Morocco vs Spain friendly

Morocco has an automatic berth to the Women's AFCON Finals as hosts so they do not have to play in the qualifiers to play so they went to Spain for an important friendly. On October 21, Morocco fell to their hosts 3-0 in Caceres. Athenea del Castillo (20) scored in the 28th minute for Spain and again in the 68th minute; she joined Real Madrid after two seasons with Deportivo de La Coruna. She won a UEFA U-19 title with Spain and has two goals in her six full internationals since 2020. Amaiur Sarriegi Isasa, also 20-years-old and who plays for Real Sociedad and had 13 goals last season in 26 games and five tallies this season from seven games, scored the other goal in the 60th minute.

national women's football team arrives in spain

Morocco Women's National Team arrives in Spain for a high profile friendly in October 2021. Photo courtesy of Morocco Football Federation.


CAF FIFA U-20 Next Qualification Round is Set and Trouble in DR Congo

The first leg of the third round will take place between December 2-4, while the return leg will be held from December 16-18 across the continent. The second round was concluded in early October and saw 16 teams advance to the third round.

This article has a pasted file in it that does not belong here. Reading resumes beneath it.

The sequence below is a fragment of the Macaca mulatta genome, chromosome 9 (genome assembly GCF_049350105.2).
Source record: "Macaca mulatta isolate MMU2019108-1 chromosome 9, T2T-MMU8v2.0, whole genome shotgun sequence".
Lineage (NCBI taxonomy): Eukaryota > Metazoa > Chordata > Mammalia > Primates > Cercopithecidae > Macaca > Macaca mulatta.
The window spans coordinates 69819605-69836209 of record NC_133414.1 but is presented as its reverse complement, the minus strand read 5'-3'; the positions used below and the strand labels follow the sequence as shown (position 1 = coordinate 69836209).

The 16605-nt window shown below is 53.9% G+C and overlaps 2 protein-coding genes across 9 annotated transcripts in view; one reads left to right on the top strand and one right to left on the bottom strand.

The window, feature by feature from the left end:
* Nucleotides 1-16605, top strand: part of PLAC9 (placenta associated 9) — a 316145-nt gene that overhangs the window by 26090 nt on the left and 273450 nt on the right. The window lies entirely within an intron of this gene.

FIFA-U-20-Womens-World-Cup-2022-logo

First Leg (2, 3 & 4 December 2021)

Tanzania vs Burundi

Botswana vs Ethiopia

Uganda vs South Africa

Zambia vs Ghana

Morocco vs Gambia

Senegal vs Guinea

Cameroon vs Gabon

Congo vs Nigeria

Second Leg (16, 17 & 18 December 2021)

Unfortunately, the focus on this tournament has been from a recently released video of DR Congo's U-20 women's national team, with fell to Cameroon 9-0 on aggregate in the previous round, training in the street because their federation didn't book a field for them. FIFA says it's "deeply concerned" at images that have recently emerged on social media of the Congolese Under-20 women's national team, "Player welfare is a top priority for FIFA and we have taken immediate steps with authorities in the country, including FECOFA [the Congolese Federation of Football Association], to guarantee the safety and welfare of all players involved," said FIFA in a statement sent to CNN.